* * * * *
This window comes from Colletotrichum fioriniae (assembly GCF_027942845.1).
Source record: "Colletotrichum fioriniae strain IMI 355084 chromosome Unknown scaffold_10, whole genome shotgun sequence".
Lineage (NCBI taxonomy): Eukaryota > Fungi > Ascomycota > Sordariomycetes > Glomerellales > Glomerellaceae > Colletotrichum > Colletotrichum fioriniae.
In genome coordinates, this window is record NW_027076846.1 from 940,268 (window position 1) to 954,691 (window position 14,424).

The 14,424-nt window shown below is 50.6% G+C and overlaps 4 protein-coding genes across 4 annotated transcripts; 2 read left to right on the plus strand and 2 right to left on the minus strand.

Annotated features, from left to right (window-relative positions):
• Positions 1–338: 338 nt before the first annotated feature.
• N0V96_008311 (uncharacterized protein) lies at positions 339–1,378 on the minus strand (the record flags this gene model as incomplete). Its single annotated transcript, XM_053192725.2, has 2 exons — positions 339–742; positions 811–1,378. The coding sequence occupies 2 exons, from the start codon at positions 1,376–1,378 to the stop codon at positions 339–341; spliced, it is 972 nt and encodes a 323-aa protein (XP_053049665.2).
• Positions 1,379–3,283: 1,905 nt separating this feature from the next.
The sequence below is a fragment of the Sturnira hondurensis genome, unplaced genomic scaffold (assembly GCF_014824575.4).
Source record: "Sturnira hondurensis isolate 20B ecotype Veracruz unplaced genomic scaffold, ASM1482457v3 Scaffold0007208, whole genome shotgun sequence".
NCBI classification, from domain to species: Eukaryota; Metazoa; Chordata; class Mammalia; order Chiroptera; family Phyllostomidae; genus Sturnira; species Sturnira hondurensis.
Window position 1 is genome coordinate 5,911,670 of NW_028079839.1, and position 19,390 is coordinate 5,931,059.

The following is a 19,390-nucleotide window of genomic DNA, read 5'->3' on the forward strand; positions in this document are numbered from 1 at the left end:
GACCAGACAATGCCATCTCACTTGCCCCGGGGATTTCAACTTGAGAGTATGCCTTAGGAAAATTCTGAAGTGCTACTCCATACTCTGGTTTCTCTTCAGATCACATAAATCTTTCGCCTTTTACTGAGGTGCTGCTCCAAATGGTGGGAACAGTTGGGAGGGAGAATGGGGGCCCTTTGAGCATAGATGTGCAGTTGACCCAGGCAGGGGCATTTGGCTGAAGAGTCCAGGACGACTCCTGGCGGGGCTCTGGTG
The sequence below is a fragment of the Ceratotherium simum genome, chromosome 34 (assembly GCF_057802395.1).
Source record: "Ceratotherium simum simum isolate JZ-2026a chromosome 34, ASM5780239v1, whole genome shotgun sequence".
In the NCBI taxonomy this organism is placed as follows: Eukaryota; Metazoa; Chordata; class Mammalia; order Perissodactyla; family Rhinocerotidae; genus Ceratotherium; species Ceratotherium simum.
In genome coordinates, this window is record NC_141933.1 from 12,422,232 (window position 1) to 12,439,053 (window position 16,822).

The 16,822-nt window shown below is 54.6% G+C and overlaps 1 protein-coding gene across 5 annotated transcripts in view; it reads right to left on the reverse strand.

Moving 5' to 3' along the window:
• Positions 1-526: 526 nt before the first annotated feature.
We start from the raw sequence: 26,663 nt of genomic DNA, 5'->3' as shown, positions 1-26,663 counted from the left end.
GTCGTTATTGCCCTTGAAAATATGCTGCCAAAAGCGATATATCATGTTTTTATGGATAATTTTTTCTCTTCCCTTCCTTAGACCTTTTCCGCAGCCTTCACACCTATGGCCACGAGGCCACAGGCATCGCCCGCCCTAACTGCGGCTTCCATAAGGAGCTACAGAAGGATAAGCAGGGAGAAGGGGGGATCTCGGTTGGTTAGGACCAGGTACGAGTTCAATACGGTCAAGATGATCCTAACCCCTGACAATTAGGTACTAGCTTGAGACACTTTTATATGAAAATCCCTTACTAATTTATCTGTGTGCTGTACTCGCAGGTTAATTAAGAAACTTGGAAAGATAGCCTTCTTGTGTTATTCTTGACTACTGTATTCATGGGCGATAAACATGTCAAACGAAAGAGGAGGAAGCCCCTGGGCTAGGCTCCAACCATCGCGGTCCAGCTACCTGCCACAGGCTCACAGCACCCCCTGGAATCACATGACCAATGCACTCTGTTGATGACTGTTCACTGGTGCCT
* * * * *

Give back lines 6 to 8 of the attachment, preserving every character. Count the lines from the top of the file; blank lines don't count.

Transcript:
Annotated features, from left to right (window-relative positions):
• Positions 1–338: 338 nt before the first annotated feature.
• N0V96_008311 (uncharacterized protein) lies at positions 339–1,378 on the minus strand (the record flags this gene model as incomplete). Its single annotated transcript, XM_053192725.2, has 2 exons — positions 339–742; positions 811–1,378. The coding sequence occupies 2 exons, from the start codon at positions 1,376–1,378 to the stop codon at positions 339–341; spliced, it is 972 nt and encodes a 323-aa protein (XP_053049665.2).